• Since Ray Lewis announced that he would retire after the season last week, much ado was made about his final game in Baltimore. CBS televised the Ravens announcing the starting lineups, and of course Lewis came out last and did his famous dance.

The most interesting part to me was that, because Lewis picks up a chunk of grass before starting his dance, the Baltimore grounds crew actually had some pre-cut sod waiting for Lewis, so he wouldn't tear up the actual field! Imagine having that task -- preparing the fake sod for Lewis before his dance -- on your job description.

• I thought Andrew Luck looked good in his first career playoff game (28/54, 288 yards, 0 TD, 1 INT). He has excellent pocket presence, knowing where the pass rush is coming from, and he has the athletic ability to escape the collapsing pocket, rollout, and find an open receiver. The Colts needed an exceptionally good game from Luck to win, and they just didn't get it. Running back Vick Ballard was his typical 3-4 yards-per-rush self, the defense wasn't that strong, and the receivers didn't haul in some tougher catches. Luck wasn't able to override everything that Indy didn't do well.

• Ravens QB Joe Flacco wasn't great, either, going 12 of 23 for 282 yards. His throws were off target, and his final stat line was aided by a 47-yard Ray Rice screen play and Anquan Boldin's fantastic game. He made three difficult catches, all for big plays -- a 46-yarder, a 50-yarder, and a touchdown where he brought in the ball while a Colts DB had his arm between Boldin's arms. Boldin bailed Flacco out big time.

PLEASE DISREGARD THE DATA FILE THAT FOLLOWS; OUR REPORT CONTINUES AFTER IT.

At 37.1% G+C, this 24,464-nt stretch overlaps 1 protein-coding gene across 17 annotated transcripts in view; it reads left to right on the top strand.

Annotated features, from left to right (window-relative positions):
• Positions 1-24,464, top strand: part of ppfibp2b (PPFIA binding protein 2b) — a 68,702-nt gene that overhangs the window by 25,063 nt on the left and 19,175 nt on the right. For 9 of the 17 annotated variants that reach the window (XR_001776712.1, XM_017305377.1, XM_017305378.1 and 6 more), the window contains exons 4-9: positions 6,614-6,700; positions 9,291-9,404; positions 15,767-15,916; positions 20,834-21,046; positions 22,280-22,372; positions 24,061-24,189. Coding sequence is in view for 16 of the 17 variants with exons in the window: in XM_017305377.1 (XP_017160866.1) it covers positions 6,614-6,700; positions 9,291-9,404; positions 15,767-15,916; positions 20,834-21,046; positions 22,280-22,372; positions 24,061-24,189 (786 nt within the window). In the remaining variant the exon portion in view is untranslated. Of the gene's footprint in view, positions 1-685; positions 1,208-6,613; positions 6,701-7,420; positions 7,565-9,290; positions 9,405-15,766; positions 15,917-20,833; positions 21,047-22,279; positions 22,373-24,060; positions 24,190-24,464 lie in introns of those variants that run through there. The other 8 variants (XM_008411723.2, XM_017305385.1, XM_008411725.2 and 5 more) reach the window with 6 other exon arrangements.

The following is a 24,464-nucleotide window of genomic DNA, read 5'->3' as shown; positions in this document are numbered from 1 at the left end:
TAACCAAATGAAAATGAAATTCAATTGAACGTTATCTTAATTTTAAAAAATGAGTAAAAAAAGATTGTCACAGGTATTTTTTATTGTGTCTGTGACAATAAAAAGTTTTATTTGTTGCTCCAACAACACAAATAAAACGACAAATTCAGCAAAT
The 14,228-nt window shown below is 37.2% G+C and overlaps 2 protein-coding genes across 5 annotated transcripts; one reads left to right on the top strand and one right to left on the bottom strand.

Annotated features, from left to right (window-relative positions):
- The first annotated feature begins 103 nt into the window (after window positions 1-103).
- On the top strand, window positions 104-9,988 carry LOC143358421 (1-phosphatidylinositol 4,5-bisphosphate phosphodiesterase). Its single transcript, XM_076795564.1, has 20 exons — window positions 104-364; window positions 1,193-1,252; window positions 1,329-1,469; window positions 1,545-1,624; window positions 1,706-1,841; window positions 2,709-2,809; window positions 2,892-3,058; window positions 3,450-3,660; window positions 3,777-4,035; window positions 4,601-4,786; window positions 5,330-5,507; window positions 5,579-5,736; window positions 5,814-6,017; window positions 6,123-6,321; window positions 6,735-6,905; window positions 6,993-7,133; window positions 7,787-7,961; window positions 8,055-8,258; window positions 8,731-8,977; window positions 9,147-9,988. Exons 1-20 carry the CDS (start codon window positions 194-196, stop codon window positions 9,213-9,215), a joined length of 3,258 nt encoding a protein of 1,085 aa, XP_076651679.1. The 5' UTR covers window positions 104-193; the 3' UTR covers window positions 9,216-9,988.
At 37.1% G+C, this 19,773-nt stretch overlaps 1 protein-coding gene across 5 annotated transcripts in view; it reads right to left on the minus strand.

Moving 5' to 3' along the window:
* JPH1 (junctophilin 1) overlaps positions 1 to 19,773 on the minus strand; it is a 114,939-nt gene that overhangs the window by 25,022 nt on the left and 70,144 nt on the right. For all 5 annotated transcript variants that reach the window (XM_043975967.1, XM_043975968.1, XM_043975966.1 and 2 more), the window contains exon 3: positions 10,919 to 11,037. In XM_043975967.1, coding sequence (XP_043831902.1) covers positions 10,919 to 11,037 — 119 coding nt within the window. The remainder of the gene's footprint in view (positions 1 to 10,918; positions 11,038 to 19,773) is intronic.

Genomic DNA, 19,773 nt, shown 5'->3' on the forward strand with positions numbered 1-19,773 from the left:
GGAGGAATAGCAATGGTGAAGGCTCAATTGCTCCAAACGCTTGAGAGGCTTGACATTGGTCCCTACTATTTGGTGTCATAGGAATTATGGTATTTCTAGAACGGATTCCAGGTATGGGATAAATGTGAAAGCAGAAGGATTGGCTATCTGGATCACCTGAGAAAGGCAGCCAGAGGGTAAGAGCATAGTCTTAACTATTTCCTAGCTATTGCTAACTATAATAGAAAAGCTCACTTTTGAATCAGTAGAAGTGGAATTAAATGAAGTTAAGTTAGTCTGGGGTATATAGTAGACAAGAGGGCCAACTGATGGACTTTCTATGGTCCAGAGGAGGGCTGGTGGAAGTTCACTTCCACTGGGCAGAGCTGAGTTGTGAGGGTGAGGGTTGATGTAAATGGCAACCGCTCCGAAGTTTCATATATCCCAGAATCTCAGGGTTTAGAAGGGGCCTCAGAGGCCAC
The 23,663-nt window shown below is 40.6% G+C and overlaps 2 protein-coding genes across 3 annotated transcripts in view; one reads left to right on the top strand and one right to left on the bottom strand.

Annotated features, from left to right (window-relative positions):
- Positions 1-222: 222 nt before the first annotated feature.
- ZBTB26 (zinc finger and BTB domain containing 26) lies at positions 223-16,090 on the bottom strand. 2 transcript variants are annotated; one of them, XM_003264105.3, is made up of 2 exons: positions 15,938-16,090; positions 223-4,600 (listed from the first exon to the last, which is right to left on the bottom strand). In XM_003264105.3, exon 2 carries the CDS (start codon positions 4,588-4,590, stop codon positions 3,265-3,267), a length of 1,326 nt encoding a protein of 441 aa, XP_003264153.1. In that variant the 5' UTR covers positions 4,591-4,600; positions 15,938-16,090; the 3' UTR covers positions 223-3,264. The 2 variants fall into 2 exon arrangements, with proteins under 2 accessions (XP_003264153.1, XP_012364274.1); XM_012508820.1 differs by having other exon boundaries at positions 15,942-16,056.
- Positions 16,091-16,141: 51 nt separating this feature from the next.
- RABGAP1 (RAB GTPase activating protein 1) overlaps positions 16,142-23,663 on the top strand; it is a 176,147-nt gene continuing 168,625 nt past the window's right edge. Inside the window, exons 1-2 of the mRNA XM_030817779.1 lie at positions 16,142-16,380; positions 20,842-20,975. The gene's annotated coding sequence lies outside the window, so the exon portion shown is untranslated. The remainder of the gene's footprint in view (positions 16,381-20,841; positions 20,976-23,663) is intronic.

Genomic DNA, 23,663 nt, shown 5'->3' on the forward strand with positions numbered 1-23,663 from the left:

Bernard Pierce also emerged as a weapon for the Ravens, with 103 yards on the ground. He was hitting holes and running in the open field just like Rice does.

Seahawks vs. Redskins

• RGIII! Russell Wilson! Coming in, this game was thought to be a close one. The Redskins were red hot, winning seven straight games, including important contests against the Giants, Ravens and Cowboys. Seattle, meanwhile, has one of the most balanced teams in the league, with a great offense, defense and special teams. Should be close, right?

• Not so much. Washington started off the game right with two touchdowns on two drives, slicing up the Seahawks' defense. Alfred Morris continuously found gaps to run through (39 rushing yards on the first two possessions), and Robert Griffin threw deep and short, moving the Redskins with ease.